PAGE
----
1972 Datsun 240 Z

Japanese cars are built very lightly. A lightly built car can boast both a stout inline 6 cylinder engine and a fully trimmed interior, along with a full tank of gas, and still weigh under 2200 pounds. A light build is desirable in that it contributes to impressive handling and speed. Unfortunately, lightly built cars rust and decay in ways that defy logic and surprise even the most seasoned professionals.

This early 1972 240Z was supposed to be a clean car. A Florida car with quarter panels that had never been packed with slushy salt. But this poor car began to crumble, in unimaginable ways, the moment our 8 inch grinder started whirring. What started out as light restoration project scheduled between larger projects, turned into a 700 hour complete overhaul of all the sheet metal and a completely new interior.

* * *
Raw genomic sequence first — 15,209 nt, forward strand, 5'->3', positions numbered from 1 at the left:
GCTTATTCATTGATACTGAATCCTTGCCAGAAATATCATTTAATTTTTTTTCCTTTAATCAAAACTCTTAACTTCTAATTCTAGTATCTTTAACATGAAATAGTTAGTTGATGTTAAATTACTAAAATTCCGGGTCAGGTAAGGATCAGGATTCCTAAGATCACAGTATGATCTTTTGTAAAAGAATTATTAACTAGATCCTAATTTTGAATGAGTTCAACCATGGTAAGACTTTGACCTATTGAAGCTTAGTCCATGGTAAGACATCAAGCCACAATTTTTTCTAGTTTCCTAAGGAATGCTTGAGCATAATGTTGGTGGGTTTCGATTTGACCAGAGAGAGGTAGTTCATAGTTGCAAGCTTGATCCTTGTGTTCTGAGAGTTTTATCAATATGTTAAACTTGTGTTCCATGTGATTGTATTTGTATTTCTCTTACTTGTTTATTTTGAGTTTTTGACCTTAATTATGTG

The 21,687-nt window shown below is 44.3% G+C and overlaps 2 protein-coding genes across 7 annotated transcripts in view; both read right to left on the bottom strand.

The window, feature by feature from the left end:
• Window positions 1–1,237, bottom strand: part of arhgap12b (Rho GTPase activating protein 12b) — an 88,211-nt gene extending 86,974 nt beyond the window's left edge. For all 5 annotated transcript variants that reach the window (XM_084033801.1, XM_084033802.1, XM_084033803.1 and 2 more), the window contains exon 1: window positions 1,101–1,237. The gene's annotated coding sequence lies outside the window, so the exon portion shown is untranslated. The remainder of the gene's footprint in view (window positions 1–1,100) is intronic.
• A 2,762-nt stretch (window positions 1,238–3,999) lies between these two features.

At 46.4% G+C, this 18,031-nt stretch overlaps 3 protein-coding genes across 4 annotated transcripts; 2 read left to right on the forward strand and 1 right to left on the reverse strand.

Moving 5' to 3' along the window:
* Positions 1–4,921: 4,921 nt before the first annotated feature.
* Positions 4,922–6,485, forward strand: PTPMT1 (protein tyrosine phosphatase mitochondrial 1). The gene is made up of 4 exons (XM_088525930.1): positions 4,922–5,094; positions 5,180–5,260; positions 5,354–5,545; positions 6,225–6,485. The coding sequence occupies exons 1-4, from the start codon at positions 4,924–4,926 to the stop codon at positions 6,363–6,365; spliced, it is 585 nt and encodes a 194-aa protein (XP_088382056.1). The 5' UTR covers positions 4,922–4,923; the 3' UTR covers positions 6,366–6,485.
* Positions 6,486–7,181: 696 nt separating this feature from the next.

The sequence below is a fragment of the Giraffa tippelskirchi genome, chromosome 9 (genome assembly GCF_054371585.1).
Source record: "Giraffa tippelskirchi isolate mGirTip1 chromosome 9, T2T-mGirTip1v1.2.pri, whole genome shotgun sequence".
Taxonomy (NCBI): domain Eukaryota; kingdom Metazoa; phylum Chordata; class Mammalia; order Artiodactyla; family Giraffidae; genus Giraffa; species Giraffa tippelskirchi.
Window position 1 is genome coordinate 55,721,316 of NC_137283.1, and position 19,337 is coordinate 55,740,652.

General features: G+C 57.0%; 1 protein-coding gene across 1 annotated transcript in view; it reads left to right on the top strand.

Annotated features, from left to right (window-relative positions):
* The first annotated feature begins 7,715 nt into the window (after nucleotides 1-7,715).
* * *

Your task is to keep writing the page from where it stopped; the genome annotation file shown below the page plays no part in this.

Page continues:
The gaping holes we discovered in the floorboards were patched with 18 gauge sheet metal and a clean quarter panel was spot welded to the left side. After being fortified with new metal the body was sealed, epoxy primed, and painted its original ivory white, a subtle but beautiful departure from the refrigerator white that had been used to repaint the car at some point. All of the window seals and weather stripping were replaced with new old stock parts. We also discovered that the interior had been fitted with an aftermarket shag carpet set sometime in the 70's, making the interior look more like a huge, filthy sheepdog than a sleek sports car. The interior was returned to its original black diamond patterned vinyl. Finally, we rebuilt and fit a trio of matching numbers weber DCOE 40's to the engine... a kind of icing on the kagami mochi.
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